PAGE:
Good morning, Marketers, are you feeling agile?

In our story today about the year (so far) in digital marketing, Topo’s Craig Rosenberg, referring to the B2B space, memorably remarks: “It’s hard to know what will happen a day from now, so what you build going forward from a strategy, people, process and technology perspective has to be virtual and agile.”

All the more reason, then, to follow the series on agile marketing which agile coach Stacey Ackerman has been contributing to Martech Today. The latest in the series explains what to say (and not say) to your CMO when advocating for an agile strategy. Among the notable tips are, don’t try to sell it as a process — the C level is more interested in the destination than how to get there — and avoid agile lingo (“Then we go into our scrum…”).

I’m curious what the adoption of agile is like among our readers. If you have any success (or failure) stories with agile, let me know: kdavis@thirddoormedia.com.

Kim Davis
Editorial Director, MarTech Today

 
 
 
Digital Marketing
 

What a long, strange year in digital marketing

As we ease warily into Q4, not knowing for sure what it’s likely to bring, we take a look back over the trends we’ve seen, both in B2B and B2C marketing, since we made the unwelcome acquaintance of the novel coronavirus back in Q1. For marketers (for journalists too), we’ve witnessed upheaval in our personal and professional lives. It’s impossible to generalize across the country as a whole, but perhaps some of us have found the situation more stable over the last month or so. Who knows what’s coming next?

Meghan Keaney Anderson, VP of Marketing at HubSpot, monitors business success (or failure) across a 70,000-plus customer base. Craig Rosenberg, co-founder of Topo, is a leading B2B analyst. Taylor Schreiner, Director of Digital Insights at Adobe has data from the Adobe Digital Experience Index at his finger-tips.

We spoke to them about the immediate effects of the lockdown back in March and April, about how businesses and consumers have found some kind of equilibrium, and what to look for as we head into the holiday season.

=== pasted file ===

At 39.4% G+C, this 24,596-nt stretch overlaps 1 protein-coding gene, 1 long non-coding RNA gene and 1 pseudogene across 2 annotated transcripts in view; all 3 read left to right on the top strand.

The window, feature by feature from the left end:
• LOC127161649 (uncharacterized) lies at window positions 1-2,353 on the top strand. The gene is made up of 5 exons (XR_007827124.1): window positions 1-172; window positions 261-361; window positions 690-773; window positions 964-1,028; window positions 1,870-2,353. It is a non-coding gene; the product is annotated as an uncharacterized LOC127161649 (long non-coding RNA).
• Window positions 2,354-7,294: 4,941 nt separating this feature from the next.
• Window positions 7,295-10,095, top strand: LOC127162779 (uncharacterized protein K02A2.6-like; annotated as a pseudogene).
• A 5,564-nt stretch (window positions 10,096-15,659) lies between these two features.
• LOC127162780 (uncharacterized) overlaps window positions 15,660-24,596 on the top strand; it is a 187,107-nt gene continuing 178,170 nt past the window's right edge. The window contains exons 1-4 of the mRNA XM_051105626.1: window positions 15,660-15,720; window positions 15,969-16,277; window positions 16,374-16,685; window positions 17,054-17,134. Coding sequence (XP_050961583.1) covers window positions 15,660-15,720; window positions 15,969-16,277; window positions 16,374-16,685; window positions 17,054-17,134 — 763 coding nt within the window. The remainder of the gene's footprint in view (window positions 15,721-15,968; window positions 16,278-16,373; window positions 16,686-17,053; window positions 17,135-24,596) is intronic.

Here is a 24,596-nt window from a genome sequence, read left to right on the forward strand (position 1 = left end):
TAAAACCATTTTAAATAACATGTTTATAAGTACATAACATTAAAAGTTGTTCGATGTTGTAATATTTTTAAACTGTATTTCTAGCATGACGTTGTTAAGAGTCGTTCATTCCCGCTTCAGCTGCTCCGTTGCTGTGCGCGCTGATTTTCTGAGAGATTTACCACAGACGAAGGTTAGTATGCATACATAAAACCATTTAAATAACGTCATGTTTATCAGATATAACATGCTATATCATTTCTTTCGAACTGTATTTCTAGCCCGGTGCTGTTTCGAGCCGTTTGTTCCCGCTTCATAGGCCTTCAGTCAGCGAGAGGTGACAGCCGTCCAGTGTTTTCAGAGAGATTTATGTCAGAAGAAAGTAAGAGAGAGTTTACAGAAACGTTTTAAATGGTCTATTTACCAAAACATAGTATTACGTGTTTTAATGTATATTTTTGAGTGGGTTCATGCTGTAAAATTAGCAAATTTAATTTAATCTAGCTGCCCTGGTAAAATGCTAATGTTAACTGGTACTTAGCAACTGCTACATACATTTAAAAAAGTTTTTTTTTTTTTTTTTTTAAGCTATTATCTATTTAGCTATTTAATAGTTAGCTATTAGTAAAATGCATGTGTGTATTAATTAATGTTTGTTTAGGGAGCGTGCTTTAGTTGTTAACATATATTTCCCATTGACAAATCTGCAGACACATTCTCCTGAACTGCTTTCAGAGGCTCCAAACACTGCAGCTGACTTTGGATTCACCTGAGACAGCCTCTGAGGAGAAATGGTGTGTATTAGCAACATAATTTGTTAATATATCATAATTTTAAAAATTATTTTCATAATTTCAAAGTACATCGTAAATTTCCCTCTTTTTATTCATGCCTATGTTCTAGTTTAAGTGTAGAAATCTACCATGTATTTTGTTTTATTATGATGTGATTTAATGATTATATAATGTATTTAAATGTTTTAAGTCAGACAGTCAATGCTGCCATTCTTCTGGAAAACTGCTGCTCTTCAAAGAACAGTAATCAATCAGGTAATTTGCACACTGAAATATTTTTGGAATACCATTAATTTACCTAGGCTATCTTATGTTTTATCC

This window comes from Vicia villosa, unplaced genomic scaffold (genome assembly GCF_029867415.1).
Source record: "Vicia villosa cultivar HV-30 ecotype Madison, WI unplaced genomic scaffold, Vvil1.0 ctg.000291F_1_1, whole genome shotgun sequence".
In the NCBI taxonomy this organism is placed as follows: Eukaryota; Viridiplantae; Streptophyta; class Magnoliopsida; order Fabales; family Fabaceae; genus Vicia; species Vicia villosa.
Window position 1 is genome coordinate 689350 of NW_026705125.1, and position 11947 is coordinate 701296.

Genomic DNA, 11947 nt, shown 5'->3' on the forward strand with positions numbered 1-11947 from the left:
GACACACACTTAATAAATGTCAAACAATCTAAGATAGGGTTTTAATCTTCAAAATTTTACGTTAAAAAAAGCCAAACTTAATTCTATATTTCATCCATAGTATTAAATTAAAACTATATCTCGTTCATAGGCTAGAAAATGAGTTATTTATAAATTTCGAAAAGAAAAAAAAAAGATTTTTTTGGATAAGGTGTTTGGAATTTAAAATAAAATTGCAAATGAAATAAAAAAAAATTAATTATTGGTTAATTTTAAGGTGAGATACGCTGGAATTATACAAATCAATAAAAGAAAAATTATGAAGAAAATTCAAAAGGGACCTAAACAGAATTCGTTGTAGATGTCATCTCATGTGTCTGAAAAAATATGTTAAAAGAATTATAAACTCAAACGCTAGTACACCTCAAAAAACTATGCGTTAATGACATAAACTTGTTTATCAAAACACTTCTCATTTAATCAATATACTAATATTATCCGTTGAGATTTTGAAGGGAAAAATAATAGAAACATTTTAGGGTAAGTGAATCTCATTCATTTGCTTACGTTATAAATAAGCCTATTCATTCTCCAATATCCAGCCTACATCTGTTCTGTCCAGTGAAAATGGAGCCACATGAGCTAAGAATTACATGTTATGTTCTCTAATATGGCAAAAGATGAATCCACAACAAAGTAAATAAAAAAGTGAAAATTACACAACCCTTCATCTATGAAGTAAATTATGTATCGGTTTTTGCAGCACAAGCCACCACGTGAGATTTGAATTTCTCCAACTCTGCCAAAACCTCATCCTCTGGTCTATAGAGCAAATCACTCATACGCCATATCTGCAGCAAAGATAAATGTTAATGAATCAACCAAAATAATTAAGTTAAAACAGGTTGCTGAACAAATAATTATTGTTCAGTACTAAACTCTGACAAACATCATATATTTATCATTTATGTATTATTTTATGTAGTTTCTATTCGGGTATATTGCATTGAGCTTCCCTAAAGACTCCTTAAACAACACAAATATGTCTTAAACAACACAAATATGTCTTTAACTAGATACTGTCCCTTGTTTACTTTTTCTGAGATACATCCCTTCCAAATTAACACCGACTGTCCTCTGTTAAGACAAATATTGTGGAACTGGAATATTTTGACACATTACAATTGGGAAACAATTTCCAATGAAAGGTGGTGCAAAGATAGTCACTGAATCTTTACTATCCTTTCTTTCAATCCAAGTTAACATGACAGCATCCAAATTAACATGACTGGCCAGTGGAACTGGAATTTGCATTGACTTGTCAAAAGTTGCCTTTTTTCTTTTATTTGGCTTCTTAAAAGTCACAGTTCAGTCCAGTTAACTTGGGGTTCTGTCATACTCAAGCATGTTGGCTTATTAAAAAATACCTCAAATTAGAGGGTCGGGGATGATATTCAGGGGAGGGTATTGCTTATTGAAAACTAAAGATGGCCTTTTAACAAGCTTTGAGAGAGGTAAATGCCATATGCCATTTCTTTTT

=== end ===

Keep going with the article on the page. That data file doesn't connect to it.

Read more here »

 

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Privacy
 

Global Privacy Control group aims to succeed where ‘do not track’ failed

A group of companies that includes Mozilla (Firefox) and DuckDuckGo have launched a privacy initiative called Global Privacy Control (GPC). A new browser specification, it’s intended to simplify and expedite consumer privacy requests under the California Consumer Privacy Act (CCPA). Publishers that have signed on include the New York Times, Washington Post and the Financial Times. 

Based on user settings, the browser or extension will send a signal to publisher sites. According to GPC, “This signal communicates a Do Not Sell request as outlined in CCPA regulations and conveys a general request that data controllers limit the sale or sharing of the user’s personal data, as outlined in the GDPR.”

If it reminds you of the ill-fated “do not track” (DNT) initiative that’s because it’s quite similar in many respects. It was largely ignored by big publishers and ad-tech companies, including Google, Facebook, Yahoo and Microsoft. GPC is totally voluntary. And just like DNT publishers can choose to disregard it.

Abine CEO Rob Shavell, whose software company sells privacy solutions, offered a reason publishers might comply: “By complying with this standard, they can avoid some compliance costs and burdens [of CCPA and GDPR].” While not compliance in itself, he added that participation would potentially be helpful in making the case they’re compliant with CCPA.

Read more here »

 

Catch up with what you missed at MarTech

Couldn’t attend live? Register now for free to watch all of the tactic-rich sessions, case studies, demos, and keynotes that you missed!

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Video
 

SundaySky rolls out personalized video platform for retailers

Digital marketers looking to enhance their use of video can now add a new configurable video product as an option. SundaySky, an experience-driven video platform, has introduced industry-specific templates for retailers to quickly modify video elements without any additional costs. 

The new video configuration is targeted specifically at direct-to-consumer brands, including grocers and retailers. Expectations are that the customized video content will increase sales and ROI for both in-store and online experiences.  

Why we care. Individually customized videos may not yet be common currency, but eventually consumers will likely expect them. This is a trend to be aware of, and plan for.

 
 
 
Quote of the Day
 

“We forget that not every business has been online…Not just mom’n’pop shops, but we’ve even seen major consultancy firms, which did most of their business face-to-face, needing to figure out an online set-up. That’s the story of the year: the last breath of long-tail businesses that weren’t online are now online.” Meghan Keaney Anderson, VP of Marketing, HubSpot.